‘Servants, obey in all things your masters according to the flesh; not with eyeservice, as menpleasers; but in singleness of heart, fearing God: And whatsoever ye do, do it heartily, as to the Lord, and not unto men.’ (Col. 3:22-23)
“You can take from that what you will. For me, it means what you accomplish in this life should be authentic and meaningful.”
Matt Morgan, Electrical Engineer
“Community is a group effort. We’re all familiar with the motto, ‘it takes a village,’ and I believe that adage to be true. I’ve been a baseball coach for four years. I’ve followed my son’s teams as he’s progressed through the years back to when he was playing t-ball. I think coaching is a great way to be a special part of my son’s life, but I also think it’s important for those children without a solid foundation of family and parenting. If we’re all in this together, then no one is left out.”
Where Community and Engineering Intersect
How can engineering and community intersect? They are seemingly separate concepts with completely different meanings. However, it’s important to understand that both engineering and community involve creating things that will last while also benefiting as many people as possible.
Craig believes that community and engineering intersect at almost every point:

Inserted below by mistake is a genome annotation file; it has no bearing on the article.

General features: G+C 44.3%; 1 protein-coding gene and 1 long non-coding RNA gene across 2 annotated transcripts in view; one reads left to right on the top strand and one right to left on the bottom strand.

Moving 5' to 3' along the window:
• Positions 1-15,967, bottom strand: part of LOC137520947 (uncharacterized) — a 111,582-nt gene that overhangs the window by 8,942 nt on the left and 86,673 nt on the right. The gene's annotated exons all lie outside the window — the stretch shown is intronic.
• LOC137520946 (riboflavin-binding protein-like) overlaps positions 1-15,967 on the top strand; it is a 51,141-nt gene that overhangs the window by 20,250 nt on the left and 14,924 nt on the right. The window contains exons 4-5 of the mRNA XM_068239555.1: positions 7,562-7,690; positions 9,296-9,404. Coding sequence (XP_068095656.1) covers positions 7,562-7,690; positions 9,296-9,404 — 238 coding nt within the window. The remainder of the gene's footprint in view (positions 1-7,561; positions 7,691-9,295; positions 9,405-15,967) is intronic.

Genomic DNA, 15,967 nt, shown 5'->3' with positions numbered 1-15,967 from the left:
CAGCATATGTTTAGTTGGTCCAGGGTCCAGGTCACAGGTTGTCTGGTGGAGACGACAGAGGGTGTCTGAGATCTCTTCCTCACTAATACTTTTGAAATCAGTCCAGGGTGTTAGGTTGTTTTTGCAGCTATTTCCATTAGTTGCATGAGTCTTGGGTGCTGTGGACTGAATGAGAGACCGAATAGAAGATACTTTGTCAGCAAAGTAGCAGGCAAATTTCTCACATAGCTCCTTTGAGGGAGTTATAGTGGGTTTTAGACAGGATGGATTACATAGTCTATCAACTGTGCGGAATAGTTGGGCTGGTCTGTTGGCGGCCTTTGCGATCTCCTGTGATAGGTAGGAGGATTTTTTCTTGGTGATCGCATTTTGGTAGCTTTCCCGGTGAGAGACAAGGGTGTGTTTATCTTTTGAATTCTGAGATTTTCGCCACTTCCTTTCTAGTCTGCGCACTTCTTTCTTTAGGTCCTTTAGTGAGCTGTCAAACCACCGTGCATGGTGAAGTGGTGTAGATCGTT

“To put it simply, I think my job at BFW/Marcum—and the effects it has on the community at large—can be seen and felt almost everywhere. We’re thoughtful engineers who build the infrastructure our friends and family use every single day. We build the roads that you travel on, the buildings that you see and use, the churches you worship in, the parks you bring your families to, and even the municipal projects that keep you safe. Good engineering is about making communities better and protecting them from harm.”
Sometimes advocacy is just as important as the work itself. Engineering is a lucrative talent that creates a lot of good in the world. The more our employees connect to their communities, the more inspiration they can bring to the potential young talent in our region. Matt describes this effect:
“As engineers, we have an opportunity in our community to spread awareness of the profession. I’m not just talking about bragging about how great my job is; I’m talking about inspiring young people to consider our industry. We’re always in need of great talent, so if my community understands what I do and even sees it in person, then I feel a sense of fulfillment that I’m not just doing a good job, but I’m advocating for my profession.”
We Are in the Business of Building Stronger Relationships
In community and engineering, success and growth are all about creating strong bonds between the two. At BFW/Marcum, we’re in the business of building stronger relationships inside and outside the firm. We encourage our employees to make time for their home life and hobbies while sharing them with their friends and neighbors.